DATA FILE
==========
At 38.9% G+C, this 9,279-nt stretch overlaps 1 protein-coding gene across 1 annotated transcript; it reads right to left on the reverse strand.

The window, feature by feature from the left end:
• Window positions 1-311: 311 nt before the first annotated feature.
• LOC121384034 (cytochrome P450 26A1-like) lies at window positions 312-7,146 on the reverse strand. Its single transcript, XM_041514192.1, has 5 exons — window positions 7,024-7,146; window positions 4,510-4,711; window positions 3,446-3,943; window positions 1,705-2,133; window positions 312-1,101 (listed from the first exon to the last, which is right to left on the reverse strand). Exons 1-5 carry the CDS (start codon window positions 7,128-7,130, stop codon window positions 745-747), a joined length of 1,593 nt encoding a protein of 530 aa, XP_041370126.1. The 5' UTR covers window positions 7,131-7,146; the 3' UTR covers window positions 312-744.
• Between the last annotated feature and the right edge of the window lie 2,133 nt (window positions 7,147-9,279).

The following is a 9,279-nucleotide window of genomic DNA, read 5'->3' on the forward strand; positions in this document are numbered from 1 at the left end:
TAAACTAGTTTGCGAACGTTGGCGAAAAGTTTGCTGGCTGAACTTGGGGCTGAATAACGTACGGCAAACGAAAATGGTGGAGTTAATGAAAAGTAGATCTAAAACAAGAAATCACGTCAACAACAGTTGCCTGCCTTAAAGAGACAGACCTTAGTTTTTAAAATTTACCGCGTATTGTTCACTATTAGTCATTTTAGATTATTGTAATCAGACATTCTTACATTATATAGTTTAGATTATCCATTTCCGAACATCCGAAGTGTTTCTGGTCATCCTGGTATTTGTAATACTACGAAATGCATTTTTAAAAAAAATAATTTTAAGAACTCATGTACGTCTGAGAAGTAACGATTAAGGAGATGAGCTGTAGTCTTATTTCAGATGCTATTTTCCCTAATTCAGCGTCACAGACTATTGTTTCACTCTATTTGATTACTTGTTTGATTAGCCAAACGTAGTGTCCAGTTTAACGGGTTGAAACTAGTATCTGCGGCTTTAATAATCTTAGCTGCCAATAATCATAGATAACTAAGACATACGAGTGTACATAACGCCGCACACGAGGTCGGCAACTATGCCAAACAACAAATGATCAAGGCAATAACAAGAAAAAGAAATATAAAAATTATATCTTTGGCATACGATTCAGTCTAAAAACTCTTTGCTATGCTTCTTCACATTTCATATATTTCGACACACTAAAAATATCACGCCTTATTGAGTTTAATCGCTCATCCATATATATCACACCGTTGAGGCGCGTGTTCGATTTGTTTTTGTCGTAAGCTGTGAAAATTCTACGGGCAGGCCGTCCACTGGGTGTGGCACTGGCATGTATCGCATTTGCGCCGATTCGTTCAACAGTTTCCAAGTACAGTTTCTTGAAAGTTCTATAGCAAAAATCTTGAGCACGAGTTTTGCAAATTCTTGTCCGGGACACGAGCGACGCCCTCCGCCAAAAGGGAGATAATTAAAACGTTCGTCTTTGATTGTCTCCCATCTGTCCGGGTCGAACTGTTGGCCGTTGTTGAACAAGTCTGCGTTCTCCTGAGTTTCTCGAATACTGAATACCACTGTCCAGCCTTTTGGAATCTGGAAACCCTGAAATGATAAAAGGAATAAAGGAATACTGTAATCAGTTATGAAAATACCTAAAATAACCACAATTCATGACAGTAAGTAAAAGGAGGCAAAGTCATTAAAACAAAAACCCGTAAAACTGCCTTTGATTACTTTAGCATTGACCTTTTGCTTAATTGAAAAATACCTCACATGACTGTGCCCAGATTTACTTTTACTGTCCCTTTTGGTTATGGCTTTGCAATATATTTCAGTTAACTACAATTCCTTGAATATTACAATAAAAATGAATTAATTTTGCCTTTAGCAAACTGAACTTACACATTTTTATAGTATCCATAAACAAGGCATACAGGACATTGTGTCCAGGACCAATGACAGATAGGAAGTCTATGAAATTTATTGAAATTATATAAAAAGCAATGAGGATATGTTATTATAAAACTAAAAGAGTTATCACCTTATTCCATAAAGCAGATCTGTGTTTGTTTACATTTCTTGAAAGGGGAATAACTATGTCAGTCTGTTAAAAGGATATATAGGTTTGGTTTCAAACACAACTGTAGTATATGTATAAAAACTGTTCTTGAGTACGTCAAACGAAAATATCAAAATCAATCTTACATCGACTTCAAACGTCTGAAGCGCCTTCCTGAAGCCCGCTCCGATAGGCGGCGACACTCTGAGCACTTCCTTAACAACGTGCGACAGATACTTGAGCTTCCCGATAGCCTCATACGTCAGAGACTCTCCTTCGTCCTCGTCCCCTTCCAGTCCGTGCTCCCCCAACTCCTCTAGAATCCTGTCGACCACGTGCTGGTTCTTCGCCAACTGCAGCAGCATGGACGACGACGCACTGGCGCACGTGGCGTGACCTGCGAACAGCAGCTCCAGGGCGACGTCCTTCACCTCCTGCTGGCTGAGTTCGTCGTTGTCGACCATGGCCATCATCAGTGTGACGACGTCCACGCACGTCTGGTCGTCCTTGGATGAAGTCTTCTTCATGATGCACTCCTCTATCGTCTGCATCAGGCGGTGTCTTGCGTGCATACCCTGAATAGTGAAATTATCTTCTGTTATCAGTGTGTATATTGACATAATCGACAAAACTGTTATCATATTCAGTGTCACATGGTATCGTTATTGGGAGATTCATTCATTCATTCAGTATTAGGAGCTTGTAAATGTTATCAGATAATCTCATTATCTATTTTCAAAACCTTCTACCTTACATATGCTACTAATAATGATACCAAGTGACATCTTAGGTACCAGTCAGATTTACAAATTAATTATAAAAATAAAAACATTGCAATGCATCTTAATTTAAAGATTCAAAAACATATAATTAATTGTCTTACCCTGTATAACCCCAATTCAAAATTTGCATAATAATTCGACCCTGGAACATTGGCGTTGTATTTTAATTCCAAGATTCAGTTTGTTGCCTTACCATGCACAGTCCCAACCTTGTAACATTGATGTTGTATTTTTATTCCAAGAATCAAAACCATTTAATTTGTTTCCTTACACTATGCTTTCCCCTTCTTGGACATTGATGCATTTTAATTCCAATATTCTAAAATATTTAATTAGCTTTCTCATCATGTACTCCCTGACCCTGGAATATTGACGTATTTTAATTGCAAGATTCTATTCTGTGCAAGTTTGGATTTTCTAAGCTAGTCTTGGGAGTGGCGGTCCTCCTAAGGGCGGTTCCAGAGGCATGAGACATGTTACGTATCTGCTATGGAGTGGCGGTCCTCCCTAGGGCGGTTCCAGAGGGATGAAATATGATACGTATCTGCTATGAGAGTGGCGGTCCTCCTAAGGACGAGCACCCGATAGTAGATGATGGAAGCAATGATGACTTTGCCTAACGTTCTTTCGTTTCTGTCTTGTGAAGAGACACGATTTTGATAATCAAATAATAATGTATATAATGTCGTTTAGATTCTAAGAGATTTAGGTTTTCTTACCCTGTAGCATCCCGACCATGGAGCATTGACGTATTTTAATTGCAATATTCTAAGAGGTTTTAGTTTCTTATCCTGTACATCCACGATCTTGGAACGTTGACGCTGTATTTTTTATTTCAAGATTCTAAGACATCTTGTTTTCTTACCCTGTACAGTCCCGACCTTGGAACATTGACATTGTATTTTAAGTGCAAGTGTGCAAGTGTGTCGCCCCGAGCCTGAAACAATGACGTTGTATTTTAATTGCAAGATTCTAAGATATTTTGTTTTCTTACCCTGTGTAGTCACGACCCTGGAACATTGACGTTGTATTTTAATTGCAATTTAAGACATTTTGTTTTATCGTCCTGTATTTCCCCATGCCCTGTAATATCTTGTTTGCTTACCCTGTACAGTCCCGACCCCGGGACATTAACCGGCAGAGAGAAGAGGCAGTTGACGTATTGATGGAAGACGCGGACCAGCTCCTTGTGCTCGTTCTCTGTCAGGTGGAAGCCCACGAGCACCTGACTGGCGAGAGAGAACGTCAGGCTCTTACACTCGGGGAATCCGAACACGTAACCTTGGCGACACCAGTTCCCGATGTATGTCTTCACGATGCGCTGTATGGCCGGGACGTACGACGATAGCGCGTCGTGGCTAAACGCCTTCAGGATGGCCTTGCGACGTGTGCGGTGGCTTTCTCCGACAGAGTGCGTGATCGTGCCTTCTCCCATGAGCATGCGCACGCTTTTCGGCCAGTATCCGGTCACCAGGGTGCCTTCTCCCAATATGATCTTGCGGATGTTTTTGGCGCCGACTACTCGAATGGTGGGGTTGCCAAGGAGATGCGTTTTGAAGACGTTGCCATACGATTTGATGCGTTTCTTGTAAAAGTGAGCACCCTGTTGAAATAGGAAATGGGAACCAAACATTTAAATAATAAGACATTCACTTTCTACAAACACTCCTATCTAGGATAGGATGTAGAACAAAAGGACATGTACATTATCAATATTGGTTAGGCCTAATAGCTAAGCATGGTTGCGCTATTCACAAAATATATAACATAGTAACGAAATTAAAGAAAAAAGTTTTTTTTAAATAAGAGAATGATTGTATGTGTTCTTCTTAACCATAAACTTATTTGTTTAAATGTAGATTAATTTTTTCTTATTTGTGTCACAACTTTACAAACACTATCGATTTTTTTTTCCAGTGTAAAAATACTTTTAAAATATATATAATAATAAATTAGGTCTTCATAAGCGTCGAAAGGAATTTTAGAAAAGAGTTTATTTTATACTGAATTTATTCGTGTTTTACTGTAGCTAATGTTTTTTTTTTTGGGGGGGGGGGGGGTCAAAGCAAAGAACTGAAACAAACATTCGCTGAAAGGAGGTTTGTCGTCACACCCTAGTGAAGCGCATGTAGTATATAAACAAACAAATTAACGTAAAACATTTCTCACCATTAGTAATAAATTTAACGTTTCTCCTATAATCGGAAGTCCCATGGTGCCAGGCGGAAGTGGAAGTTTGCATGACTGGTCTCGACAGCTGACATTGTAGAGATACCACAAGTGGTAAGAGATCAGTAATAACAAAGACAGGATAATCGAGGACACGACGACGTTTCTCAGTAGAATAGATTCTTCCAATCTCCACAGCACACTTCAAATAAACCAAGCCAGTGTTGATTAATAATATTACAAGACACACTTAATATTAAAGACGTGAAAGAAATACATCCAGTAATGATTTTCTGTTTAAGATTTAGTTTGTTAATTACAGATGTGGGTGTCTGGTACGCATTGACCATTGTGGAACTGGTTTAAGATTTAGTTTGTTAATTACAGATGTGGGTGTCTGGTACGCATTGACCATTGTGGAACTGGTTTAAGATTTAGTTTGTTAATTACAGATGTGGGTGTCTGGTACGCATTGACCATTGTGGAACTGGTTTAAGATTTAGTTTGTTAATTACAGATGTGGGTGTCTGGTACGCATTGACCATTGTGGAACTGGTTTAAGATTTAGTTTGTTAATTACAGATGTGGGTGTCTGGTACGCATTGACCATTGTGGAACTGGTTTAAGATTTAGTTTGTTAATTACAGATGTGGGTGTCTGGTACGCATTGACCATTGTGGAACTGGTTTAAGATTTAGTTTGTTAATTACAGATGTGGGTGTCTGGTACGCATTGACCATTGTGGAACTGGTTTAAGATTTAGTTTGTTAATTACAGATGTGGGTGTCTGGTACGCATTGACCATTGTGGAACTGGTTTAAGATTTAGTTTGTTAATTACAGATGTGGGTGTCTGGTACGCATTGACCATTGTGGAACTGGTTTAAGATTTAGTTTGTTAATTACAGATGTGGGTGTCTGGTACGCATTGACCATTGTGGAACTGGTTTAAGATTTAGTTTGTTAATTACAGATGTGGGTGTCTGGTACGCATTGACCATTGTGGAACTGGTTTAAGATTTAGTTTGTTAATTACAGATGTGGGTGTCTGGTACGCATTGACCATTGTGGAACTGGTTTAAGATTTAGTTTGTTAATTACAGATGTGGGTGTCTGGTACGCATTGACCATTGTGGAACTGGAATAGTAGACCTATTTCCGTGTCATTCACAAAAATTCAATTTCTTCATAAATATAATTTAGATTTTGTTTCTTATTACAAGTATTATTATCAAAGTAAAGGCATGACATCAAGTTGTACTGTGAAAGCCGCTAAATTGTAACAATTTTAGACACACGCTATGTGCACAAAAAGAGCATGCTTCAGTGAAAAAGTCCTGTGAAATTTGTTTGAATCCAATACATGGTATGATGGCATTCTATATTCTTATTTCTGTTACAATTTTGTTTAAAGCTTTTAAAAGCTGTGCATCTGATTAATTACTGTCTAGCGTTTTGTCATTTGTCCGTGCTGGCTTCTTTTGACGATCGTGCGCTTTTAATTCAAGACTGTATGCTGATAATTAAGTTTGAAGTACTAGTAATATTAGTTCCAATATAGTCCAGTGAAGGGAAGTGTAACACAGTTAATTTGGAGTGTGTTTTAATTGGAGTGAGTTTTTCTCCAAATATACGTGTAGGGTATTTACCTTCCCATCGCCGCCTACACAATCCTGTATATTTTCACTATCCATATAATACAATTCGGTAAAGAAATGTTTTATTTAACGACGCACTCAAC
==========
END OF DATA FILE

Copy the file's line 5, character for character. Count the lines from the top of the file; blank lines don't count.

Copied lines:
• Between the last annotated feature and the right edge of the window lie 2,133 nt (window positions 7,147-9,279).